As a first stage, we have developed an interatomic potential for Ni-Ti binary alloy which is the most decisive potential to realize the present project. Fig. 3 shows a temperature-driven reversible phase transition between austenite and martensite phases expected by the present potential. The temperature was initially set to 500 K through thermal equilibration using an isobaric-isothermal (NPT) ensemble MD run with 3-D periodic boundary conditions. Then the thermal load was applied by linearly varying temperature in two stages: (I) cooling from 500 K to 5 K; (II) heating from 5 K to 500 K. The phase transformation was characterized by atomic volume changes. Discontinuous points in the atomic volume versus temperature curve represent phase transformation events. The martensitic start (Ms) and austenite start (As) temperatures are measured to be 185 K and 395 K, respectively.

Fig. 3: Atomic volume of the Ni50Ti50 alloy during cooling (blue circles) and heating (red triangles) without external stress. The martensite start (Ms) and austenite start (As) temperatures are indicated by arrows.

Fig. 4(a) presents an atomic configuration of transformed martensite (B19’) phase. As shown, the austenite→martensite transformation undergoes the twinning in the simulation cell with (001) compound twin boundaries which are frequently observed in nanostructured NiTi alloy as shown in Fig 4(b) [2].

Further simulation work was performed to analyze the stress-driven martensitic transformation using the same simulation cell. Among the various possible stress states, the positive hydrostatic stress state was selected to resemble the stress state near a mode-I crack tip under the plain strain condition. The simulations were done for several stress levels, and Fig. 5 shows the resulting phase transition behavior. As can be seen, the martensite start temperature increases under more positive hydrostatic stress. In other words, the martensitic transformation is facilitated by the positive hydrostatic stress at a constant temperature. The result demonstrates that the martensitic transformation of nano-particles by an approaching crack can indeed be realized by atomistic MD simulations using the present potential.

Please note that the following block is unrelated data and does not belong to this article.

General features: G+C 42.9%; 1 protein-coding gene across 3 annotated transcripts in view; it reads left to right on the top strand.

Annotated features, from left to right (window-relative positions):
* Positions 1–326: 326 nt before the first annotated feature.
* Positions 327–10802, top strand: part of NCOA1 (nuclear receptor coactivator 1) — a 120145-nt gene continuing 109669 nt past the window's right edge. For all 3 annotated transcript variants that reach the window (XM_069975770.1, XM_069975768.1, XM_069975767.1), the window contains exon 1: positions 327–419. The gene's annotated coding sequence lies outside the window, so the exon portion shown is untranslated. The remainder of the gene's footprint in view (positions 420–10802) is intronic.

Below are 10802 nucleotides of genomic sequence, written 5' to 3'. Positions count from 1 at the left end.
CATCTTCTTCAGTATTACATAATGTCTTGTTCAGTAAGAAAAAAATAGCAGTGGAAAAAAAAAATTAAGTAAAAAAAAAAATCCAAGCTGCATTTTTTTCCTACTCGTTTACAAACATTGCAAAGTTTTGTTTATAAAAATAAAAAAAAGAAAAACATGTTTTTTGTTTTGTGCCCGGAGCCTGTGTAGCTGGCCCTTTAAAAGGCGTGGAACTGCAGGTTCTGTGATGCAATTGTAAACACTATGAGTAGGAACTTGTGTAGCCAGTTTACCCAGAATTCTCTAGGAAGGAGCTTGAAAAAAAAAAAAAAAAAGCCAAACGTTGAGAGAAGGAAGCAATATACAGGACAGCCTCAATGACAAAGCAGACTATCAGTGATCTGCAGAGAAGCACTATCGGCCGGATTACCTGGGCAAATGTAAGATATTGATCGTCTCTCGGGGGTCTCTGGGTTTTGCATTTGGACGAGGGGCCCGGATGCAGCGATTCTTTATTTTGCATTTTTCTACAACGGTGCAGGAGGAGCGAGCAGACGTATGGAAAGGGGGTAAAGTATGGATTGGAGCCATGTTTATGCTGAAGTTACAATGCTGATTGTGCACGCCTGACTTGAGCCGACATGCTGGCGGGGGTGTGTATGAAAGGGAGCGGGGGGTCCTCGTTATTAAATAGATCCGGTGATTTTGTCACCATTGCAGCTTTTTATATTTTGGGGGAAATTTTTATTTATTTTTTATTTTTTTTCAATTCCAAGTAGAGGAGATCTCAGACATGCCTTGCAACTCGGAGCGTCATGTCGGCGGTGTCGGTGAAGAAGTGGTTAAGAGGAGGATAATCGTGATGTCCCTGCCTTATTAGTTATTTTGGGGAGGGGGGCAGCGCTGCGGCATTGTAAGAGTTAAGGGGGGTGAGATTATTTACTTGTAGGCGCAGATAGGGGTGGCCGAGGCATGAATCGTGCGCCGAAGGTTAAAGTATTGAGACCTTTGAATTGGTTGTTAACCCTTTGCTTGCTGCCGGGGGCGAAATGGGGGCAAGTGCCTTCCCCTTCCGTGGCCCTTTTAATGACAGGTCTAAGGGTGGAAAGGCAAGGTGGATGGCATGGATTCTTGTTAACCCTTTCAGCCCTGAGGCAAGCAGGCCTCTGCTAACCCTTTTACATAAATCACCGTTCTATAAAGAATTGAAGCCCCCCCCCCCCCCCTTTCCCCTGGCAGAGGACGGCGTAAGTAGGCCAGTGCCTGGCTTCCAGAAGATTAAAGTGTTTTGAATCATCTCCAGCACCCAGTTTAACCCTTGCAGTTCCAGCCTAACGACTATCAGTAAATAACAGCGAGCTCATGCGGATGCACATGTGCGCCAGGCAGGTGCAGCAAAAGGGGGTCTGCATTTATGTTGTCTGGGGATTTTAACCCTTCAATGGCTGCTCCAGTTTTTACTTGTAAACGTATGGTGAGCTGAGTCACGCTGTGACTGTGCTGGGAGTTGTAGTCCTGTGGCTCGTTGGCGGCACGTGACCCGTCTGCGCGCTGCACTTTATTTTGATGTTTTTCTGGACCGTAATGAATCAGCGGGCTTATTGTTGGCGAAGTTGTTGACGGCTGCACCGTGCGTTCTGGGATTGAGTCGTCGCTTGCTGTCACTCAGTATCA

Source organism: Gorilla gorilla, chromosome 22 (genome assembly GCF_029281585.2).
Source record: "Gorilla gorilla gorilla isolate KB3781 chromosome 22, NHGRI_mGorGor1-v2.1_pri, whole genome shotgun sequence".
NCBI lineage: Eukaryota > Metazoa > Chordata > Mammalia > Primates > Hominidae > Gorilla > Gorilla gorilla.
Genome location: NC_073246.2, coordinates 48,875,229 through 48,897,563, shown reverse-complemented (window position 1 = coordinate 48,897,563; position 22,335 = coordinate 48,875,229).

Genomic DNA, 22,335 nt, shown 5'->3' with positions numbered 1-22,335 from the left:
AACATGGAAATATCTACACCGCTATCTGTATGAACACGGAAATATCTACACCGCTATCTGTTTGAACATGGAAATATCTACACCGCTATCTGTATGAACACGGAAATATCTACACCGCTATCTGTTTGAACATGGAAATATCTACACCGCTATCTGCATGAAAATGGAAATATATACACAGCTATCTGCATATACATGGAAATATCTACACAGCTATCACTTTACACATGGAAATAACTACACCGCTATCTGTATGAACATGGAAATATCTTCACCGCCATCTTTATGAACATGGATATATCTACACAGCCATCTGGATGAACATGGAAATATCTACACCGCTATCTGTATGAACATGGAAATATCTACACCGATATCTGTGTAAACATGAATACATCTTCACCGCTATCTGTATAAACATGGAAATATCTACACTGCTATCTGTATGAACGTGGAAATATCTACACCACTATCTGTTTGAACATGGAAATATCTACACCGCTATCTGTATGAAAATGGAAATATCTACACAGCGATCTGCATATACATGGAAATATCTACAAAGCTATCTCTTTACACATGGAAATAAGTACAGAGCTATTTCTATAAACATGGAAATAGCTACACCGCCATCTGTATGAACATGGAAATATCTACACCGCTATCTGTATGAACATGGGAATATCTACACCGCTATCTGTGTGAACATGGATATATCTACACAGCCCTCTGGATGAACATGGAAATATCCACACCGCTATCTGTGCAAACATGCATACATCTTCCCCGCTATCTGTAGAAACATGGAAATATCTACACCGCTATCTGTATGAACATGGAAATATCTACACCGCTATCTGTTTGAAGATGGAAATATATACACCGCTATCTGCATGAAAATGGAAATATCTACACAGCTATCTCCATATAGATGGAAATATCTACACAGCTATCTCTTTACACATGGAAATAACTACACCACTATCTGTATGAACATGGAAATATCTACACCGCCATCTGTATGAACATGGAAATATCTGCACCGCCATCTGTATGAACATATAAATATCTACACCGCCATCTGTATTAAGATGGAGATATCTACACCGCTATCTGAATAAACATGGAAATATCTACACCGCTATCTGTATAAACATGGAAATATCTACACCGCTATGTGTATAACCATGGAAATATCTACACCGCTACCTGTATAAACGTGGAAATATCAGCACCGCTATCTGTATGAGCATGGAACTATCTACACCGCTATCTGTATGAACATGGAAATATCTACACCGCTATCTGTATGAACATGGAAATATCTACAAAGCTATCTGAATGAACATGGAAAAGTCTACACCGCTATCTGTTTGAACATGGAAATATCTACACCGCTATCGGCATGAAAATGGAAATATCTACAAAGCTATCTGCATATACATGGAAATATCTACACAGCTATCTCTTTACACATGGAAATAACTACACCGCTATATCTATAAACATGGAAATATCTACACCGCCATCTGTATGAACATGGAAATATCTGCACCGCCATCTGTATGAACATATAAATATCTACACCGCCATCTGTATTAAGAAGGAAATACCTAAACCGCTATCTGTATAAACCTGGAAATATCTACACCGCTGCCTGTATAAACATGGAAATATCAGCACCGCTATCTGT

Fig. 4: (a) Atomic configuration of a twinned martensite (B19’) phase. Twin boundaries are indicated by dashed lines. (b) Atomic structure of nanocrystalline B19’ phase. Experimental HRTEM image of compound twins T1 and T2. (001) twin boundaries and lattice planes of T1 and T2 are indicated by dashed and solid lines, respectively [2].

Fig. 5: Phase transition behavior of Ni50Ti50 alloy under various levels of hydrostatic stress.

References

1.
B. -J. Lee, W. -S. Ko, H. -K. Kim and E. -H. Kim
The modified embedded-atom method interatomic potentials and recent progress in atomistic simulations
CALPHAD 34, 510 (2010)
2.
T. Waitz, D. Spisak, J. Hafner and H. P. Karnthaler
Size-dependent martensitic transformation path causing atomic-scale twinning of nanocrystalline NiTi shape memory alloys
Europhys. Lett. 71, 98 (2005)

Other group activities

● other projects: Adaptive Structural Materials